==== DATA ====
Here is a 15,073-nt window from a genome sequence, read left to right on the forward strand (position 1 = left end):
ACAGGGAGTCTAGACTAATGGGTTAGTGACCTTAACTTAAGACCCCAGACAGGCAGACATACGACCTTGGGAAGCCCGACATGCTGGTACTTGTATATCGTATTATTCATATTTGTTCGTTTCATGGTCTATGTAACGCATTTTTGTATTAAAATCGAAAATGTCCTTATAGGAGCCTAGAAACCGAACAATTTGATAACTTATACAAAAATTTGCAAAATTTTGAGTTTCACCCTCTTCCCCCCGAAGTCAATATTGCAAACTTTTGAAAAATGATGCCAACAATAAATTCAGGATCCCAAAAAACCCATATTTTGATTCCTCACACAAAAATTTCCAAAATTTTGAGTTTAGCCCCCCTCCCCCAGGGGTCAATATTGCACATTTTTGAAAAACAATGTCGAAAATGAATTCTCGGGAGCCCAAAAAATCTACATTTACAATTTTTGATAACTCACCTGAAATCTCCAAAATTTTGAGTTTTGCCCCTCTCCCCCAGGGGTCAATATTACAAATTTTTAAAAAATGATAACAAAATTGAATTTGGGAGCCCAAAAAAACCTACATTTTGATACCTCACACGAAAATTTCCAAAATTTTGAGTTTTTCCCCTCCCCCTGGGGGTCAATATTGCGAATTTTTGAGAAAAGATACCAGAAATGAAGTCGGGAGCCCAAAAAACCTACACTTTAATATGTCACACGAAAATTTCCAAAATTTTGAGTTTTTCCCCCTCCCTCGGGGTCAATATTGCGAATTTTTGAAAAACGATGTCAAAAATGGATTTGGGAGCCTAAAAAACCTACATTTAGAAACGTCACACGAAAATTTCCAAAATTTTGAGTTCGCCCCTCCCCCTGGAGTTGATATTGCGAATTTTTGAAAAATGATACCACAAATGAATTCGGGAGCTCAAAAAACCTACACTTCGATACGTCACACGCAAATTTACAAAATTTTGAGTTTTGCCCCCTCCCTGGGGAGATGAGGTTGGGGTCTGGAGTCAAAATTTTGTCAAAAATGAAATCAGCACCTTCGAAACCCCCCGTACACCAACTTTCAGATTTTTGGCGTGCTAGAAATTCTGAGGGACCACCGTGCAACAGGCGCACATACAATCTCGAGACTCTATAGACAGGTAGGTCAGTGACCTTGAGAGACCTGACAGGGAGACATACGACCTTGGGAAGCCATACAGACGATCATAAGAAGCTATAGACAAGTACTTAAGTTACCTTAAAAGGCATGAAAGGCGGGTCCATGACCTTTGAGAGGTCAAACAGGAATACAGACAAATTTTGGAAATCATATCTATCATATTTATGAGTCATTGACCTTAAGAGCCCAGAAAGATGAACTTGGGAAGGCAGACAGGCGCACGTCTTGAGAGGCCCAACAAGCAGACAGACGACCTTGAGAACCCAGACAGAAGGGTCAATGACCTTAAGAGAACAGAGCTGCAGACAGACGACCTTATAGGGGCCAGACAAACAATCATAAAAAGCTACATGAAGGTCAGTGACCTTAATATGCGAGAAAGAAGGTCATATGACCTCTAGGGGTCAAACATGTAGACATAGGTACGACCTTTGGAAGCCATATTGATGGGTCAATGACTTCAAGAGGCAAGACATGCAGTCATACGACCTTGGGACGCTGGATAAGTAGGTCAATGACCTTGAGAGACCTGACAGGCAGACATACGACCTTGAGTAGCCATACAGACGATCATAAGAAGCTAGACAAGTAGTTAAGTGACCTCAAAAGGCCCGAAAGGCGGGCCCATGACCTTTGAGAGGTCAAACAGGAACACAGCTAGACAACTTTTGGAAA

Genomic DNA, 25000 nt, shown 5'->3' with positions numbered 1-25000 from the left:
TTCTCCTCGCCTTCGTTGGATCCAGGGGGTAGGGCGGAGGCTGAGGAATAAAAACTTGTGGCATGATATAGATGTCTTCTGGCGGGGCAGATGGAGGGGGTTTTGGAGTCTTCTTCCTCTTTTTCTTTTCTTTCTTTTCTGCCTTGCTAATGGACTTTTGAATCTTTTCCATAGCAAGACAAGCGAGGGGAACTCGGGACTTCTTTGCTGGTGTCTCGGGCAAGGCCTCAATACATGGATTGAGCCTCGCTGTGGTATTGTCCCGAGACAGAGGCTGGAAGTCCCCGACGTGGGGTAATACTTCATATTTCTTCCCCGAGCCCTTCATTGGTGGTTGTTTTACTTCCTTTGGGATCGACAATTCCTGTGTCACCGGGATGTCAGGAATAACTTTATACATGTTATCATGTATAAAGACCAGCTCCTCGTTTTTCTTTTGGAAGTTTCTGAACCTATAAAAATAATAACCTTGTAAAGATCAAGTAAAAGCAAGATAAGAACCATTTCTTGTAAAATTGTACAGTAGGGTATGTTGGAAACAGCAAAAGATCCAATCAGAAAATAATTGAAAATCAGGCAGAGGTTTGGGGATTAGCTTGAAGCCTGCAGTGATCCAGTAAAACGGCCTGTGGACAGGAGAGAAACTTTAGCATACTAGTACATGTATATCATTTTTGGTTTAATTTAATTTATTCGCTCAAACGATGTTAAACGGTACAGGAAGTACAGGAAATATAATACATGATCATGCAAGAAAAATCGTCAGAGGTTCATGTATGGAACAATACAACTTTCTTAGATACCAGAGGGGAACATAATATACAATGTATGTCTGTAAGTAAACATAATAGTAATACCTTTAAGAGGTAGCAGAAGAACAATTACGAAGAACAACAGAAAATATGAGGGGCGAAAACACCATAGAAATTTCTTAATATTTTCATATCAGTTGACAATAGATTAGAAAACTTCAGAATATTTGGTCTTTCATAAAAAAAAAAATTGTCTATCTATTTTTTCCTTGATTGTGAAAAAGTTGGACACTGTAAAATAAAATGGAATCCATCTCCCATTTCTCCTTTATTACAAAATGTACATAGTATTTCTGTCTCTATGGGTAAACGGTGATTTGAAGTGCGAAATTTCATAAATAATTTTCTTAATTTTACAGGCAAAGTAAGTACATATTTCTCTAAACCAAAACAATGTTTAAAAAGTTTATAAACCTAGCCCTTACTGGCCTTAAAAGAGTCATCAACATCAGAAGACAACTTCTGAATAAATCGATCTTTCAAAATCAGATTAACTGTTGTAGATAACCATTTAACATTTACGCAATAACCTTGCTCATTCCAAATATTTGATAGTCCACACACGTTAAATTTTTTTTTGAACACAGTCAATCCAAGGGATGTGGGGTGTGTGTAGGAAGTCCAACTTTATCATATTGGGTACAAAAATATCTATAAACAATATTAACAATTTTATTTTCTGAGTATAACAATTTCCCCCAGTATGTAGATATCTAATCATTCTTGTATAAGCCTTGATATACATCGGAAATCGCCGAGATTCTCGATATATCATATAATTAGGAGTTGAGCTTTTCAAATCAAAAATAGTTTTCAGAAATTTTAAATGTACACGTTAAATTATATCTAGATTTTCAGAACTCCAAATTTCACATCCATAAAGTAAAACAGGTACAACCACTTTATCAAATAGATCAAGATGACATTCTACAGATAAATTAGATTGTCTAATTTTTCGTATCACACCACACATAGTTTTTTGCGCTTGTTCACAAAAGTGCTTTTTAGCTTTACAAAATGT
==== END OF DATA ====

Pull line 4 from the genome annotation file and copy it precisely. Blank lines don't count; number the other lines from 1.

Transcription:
TTCTCCTCGCCTTCGTTGGATCCAGGGGGTAGGGCGGAGGCTGAGGAATAAAAACTTGTGGCATGATATAGATGTCTTCTGGCGGGGCAGATGGAGGGGGTTTTGGAGTCTTCTTCCTCTTTTTCTTTTCTTTCTTTTCTGCCTTGCTAATGGACTTTTGAATCTTTTCCATAGCAAGACAAGCGAGGGGAACTCGGGACTTCTTTGCTGGTGTCTCGGGCAAGGCCTCAATACATGGATTGAGCCTCGCTGTGGTATTGTCCCGAGACAGAGGCTGGAAGTCCCCGACGTGGGGTAATACTTCATATTTCTTCCCCGAGCCCTTCATTGGTGGTTGTTTTACTTCCTTTGGGATCGACAATTCCTGTGTCACCGGGATGTCAGGAATAACTTTATACATGTTATCATGTATAAAGACCAGCTCCTCGTTTTTCTTTTGGAAGTTTCTGAACCTATAAAAATAATAACCTTGTAAAGATCAAGTAAAAGCAAGATAAGAACCATTTCTTGTAAAATTGTACAGTAGGGTATGTTGGAAACAGCAAAAGATCCAATCAGAAAATAATTGAAAATCAGGCAGAGGTTTGGGGATTAGCTTGAAGCCTGCAGTGATCCAGTAAAACGGCCTGTGGACAGGAGAGAAACTTTAGCATACTAGTACATGTATATCATTTTTGGTTTAATTTAATTTATTCGCTCAAACGATGTTAAACGGTACAGGAAGTACAGGAAATATAATACATGATCATGCAAGAAAAATCGTCAGAGGTTCATGTATGGAACAATACAACTTTCTTAGATACCAGAGGGGAACATAATATACAATGTATGTCTGTAAGTAAACATAATAGTAATACCTTTAAGAGGTAGCAGAAGAACAATTACGAAGAACAACAGAAAATATGAGGGGCGAAAACACCATAGAAATTTCTTAATATTTTCATATCAGTTGACAATAGATTAGAAAACTTCAGAATATTTGGTCTTTCATAAAAAAAAAAATTGTCTATCTATTTTTTCCTTGATTGTGAAAAAGTTGGACACTGTAAAATAAAATGGAATCCATCTCCCATTTCTCCTTTATTACAAAATGTACATAGTATTTCTGTCTCTATGGGTAAACGGTGATTTGAAGTGCGAAATTTCATAAATAATTTTCTTAATTTTACAGGCAAAGTAAGTACATATTTCTCTAAACCAAAACAATGTTTAAAAAGTTTATAAACCTAGCCCTTACTGGCCTTAAAAGAGTCATCAACATCAGAAGACAACTTCTGAATAAATCGATCTTTCAAAATCAGATTAACTGTTGTAGATAACCATTTAACATTTACGCAATAACCTTGCTCATTCCAAATATTTGATAGTCCACACACGTTAAATTTTTTTTTGAACACAGTCAATCCAAGGGATGTGGGGTGTGTGTAGGAAGTCCAACTTTATCATATTGGGTACAAAAATATCTATAAACAATATTAACAATTTTATTTTCTGAGTATAACAATTTCCCCCAGTATGTAGATATCTAATCATTCTTGTATAAGCCTTGATATACATCGGAAATCGCCGAGATTCTCGATATATCATATAATTAGGAGTTGAGCTTTTCAAATCAAAAATAGTTTTCAGAAATTTTAAATGTACACGTTAAATTATATCTAGATTTTCAGAACTCCAAATTTCACATCCATAAAGTAAAACAGGTACAACCACTTTATCAAATAGATCAAGATGACATTCTACAGATAAATTAGATTGTCTAATTTTTCGTATCACACCACACATAGTTTTTTGCGCTTGTTCACAAAAGTGCTTTTTAGCTTTACAAAATGT